Therefore, jade was the most important, valuable accessory in ancient Chinese Culture


After Emperor Qin Shi Huang (259 BC — 210 BC), the first emperor in Chinese history, having made a jade imperial seal as the representative of his paramount supremacy, the following Emperors of China stuck to this rule for the next 2000 years.

Imperial Jade Seal of the Qing Dynasty (1636 — 1912)

Imperial Jade Seal of the Qing Dynasty (1636 — 1912)

Moreover, there are over 100 types of jade wares and over 200 Chinese Characters about jade; most are popular characters used in people’s names. 


Nowadays, jade accessories are still quite popular among Chinese people, for decorative or religious uses.

Click to Read More about Chinese Jade Culture

Gold Filigree: Intricate Craftsmanship in Thread of Elegance

Gold Filigree is an exquisite technique that draws gold (sometimes silver too) into the fine thread to braid into artworks and then inlays using fancy gems. 

Gold Filigree Mythical Animal Bi Xie (25 — 220)

Gold Filigree Mythical Animal Bi Xie (25 — 220)

Gold Filigree had been only used to make accessories or some important vessels for the royals in history.


Nowadays, this is still a widespread technique in China, and more materials have been used. 

Gold Sachet of the Tang Dynasty (618 — 907)
Golden Hat of Wanli Emperor Zhu Yijun 1563 — 1620
Golden Phoenix Hairpin of the Ming Dynasty (1368 — 1644)

Gold Sachet of the Tang Dynasty (618 — 907) — Chengdu Museum (Photo by Dongmaiying)

Golden Hat of Wanli Emperor Zhu Yijun (1563 — 1620) — Dingling Museum (Photo by Dongmaiying)

Golden Phoenix Hairpin of the Ming Dynasty (1368 — 1644) — Nanjing Museum (Photo by Dongmaiying)

Chinese Paper Cutting: Exceptional Artistry in Delicate Layers

Papercutting, a popular folk art, has been quite popular in Chinese culture.


Over 2500 years ago, before paper was invented, materials like fabric, leather, or foil were cut into different shapes to decorate one’s family or applied as women’s makeup.

Ancient Cosmetic on Woman's Forehead

Ancient Cosmetic on Woman's Forehead

In the Song Dynasty (960 — 1279), the paper industry became quite mature.


Meanwhile, scissors, knives, and pens were all cheap and accessible. 


Since then, paper-cutting has become a professional career, and most people use paper-cutting to decorate everything they like.

Click to Read More About Chinese Paper Cutting Art

Chinese Paper Cut

Chinese Kite: Soaring Elegance and Cultural Heritage


Great philosopher Mozi used three years to finish a wooden bird about 2400 years ago, but this bird only flew in the sky for one day and then was broken.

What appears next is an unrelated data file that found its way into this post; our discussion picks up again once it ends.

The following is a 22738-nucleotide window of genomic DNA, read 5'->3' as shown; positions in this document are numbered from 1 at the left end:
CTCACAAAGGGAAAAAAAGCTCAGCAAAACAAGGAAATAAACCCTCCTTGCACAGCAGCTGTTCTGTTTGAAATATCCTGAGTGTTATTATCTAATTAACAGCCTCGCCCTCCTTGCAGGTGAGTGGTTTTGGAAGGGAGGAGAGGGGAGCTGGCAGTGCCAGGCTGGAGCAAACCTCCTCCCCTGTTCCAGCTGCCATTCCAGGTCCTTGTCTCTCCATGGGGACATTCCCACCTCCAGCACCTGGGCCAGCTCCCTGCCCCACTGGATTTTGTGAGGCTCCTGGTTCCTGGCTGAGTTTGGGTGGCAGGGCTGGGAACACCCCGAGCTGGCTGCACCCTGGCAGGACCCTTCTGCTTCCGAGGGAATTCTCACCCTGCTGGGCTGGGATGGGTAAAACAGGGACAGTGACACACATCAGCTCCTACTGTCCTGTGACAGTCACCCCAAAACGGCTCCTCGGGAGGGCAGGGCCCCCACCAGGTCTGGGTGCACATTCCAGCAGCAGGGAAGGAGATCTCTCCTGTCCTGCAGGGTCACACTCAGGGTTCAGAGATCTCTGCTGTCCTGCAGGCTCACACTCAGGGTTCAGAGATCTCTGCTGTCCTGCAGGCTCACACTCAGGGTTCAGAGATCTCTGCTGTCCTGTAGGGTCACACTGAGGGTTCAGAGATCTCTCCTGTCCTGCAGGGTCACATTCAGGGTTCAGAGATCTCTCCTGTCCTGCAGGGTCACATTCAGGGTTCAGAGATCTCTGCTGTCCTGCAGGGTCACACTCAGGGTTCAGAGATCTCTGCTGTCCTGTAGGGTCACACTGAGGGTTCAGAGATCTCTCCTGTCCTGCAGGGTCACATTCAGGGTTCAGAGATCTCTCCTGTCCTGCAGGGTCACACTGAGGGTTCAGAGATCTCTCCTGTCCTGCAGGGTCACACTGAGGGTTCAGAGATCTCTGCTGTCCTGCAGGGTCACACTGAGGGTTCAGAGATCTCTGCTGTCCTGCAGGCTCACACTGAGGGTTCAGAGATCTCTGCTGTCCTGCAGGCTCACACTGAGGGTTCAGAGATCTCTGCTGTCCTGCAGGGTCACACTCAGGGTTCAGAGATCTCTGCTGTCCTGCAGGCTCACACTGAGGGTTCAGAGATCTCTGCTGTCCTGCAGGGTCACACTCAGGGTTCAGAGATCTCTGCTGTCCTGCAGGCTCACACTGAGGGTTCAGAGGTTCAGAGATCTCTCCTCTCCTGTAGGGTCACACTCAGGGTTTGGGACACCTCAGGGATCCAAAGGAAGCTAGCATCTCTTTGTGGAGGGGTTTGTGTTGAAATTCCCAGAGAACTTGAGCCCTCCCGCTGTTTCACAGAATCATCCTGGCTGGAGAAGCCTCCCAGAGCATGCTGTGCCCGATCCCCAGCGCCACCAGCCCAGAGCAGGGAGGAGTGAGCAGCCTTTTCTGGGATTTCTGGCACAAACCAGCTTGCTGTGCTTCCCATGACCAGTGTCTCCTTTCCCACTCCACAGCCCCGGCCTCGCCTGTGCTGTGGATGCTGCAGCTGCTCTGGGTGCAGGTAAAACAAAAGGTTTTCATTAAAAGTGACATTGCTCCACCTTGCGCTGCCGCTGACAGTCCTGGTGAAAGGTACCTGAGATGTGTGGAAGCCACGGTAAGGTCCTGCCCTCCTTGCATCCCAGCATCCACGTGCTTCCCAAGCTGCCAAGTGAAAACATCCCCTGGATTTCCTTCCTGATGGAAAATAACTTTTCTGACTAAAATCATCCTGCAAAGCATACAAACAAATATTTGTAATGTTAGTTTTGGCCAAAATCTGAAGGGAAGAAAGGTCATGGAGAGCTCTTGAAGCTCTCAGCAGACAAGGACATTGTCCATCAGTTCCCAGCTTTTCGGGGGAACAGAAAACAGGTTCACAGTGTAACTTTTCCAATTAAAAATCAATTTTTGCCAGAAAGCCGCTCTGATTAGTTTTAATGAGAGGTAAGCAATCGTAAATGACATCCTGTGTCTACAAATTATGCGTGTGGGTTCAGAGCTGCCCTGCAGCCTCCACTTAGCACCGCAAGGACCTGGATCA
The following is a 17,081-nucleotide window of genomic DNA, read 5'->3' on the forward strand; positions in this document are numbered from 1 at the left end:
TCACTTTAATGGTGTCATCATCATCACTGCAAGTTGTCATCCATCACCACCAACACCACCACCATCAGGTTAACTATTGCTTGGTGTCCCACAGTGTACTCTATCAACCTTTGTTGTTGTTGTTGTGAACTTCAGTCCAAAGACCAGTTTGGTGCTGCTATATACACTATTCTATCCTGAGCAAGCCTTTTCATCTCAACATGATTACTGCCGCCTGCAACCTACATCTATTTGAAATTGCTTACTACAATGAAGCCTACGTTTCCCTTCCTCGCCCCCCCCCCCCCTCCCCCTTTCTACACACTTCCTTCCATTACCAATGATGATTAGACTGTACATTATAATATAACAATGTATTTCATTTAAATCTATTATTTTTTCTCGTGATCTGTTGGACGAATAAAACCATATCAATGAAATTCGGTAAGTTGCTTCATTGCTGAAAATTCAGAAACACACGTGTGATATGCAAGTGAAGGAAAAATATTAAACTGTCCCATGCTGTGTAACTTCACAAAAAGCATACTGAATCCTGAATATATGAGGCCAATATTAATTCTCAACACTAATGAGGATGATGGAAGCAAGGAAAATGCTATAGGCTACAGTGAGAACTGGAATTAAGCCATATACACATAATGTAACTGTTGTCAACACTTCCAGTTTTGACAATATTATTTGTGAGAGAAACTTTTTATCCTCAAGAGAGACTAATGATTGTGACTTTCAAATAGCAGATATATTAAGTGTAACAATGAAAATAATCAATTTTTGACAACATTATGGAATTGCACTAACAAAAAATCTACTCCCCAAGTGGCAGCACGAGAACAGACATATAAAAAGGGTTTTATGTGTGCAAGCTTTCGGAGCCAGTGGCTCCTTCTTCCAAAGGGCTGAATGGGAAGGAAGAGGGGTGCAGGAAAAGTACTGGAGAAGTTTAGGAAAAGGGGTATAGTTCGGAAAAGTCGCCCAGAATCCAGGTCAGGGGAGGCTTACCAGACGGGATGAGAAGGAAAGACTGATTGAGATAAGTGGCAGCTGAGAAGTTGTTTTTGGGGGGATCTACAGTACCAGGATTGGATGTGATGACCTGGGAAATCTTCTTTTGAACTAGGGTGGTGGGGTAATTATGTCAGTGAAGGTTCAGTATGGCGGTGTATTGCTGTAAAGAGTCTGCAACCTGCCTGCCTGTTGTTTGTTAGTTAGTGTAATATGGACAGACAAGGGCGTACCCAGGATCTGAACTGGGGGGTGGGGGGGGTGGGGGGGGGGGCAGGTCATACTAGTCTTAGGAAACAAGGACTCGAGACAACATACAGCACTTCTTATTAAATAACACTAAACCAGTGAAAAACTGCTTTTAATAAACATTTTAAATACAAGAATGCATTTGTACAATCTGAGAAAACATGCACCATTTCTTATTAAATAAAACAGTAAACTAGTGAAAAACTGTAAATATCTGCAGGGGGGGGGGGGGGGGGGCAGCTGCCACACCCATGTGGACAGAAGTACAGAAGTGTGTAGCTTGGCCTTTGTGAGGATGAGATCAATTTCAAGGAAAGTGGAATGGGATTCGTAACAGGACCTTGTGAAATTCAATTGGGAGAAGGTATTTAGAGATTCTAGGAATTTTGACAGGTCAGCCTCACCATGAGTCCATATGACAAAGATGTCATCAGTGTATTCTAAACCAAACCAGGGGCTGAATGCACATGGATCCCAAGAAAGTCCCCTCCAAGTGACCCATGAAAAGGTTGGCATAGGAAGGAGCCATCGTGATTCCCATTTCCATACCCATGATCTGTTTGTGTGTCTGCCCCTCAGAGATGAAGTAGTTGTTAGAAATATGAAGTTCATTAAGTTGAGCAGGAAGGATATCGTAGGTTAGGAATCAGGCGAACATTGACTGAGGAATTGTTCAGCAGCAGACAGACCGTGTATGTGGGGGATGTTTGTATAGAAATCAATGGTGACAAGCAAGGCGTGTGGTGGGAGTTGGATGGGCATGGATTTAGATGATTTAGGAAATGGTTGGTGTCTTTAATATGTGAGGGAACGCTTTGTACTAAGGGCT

Later, his apprentice applied lighter bamboo that made the birds fly for longer days.


This was the earliest kite, according to folk legends. 


Soon, fabric and bamboo whistles were added to kites too, which could make musical sounds when flying in the sky. 


At that time, the kite was used to test wind and distance, spy on the enemy, or send information.


In the Tang Dynasty (618 — 907), flying kites became popular for people to have fun when paper and more lucky patterns and colorful decorations were applied.

Click to Read More About Chinese Kites

Chinese Kite

Potted Landscape: Crafting Nature in Miniature Splendor


Potted Landscape that mainly uses plants and stone is stereoscopic, exquisite natural scenery inside pots.  


It appeared and was popularized in the Tang Dynasty (618 — 907) when the Potted Landscape became an essential decoration in houses and gardens. 


Besides plant and stone, the design of the pot, stand, and inscriptions are all of great significance. 

Chinese Potted Landscape

Meanwhile, the nobles appreciated Artificial Potted Landscapes made of valuable gems using exquisite technics for a few centuries.

Jade Artificial Potted Landscape of the Qing Dynasty (1636 — 1912)

Jade Artificial Potted Landscape of the Qing Dynasty (1636 — 1912) — Palace Museum (Photo by Dongmaiying)

Lantern: Illuminating Elegance Upon the Night 

Emperor Liu Che (156 BC — 87 BC) started to hold a big sacrifice ceremony to worship an honorable immortal named Tai Yi on the 15th of January in the Traditional Chinese Calendar, the first full moon of the year. 


This grand rite included many night activities; therefore, many fancy lanterns were invented.


Centuries later, the 15th of January was officially set as the Lantern Festival, the traditional Chinese Valentine's Day. 

Click to Read the History, Utilization, Tradition, Culture, and Artifact of Chinese Lanterns

Lantern Festival of Tang Dynasty (618 — 907)

Lantern Festival of the Tang Dynasty (618 — 907)

Around 1500 years ago, more fancy materials and techs were added to making lanterns.


Today, talented artists are still designing more beautiful lanterns for people to appreciate at the Lantern Festival. 

Chinese Lantern

Puppet Show and Shadow Play: Art of Light and Silhouettes


Puppet Show evolved out of the wooden figurine used in the sacrifice ceremony. 


Shadow Play was invented by a minister, who made a vivid silhouette of Emperor Wu’s  (156 BC — 87 BC) favorite imperial concubine to ease the emperor’s grief about her passing away at a young age. 


These two appeared in the Han Dynasty (202 BC — 220 AD) and soon developed as popular shows that could be played from the fancy royal palace to remote villages. 


Gradually, people added more stories, musical instruments, stage properties, songs, and lines into the shows, while the main actors, the puppet and shadow figurine, became more exquisite. 

Click to Read More About Chinese Puppetry

Chinese Puppet Show

Puppet Show

Chinese Shadow Play

Chinese Shadow Play

Plant Weave: Nature's Threads Woven into Artistry

For most ordinary people in history, different types of plants were the most accessible materials that have been used to weave various artworks.

Bamboo, rattan, straw, palm or pillow leaves, hemp, and string are all widely used in Chinese weaving products.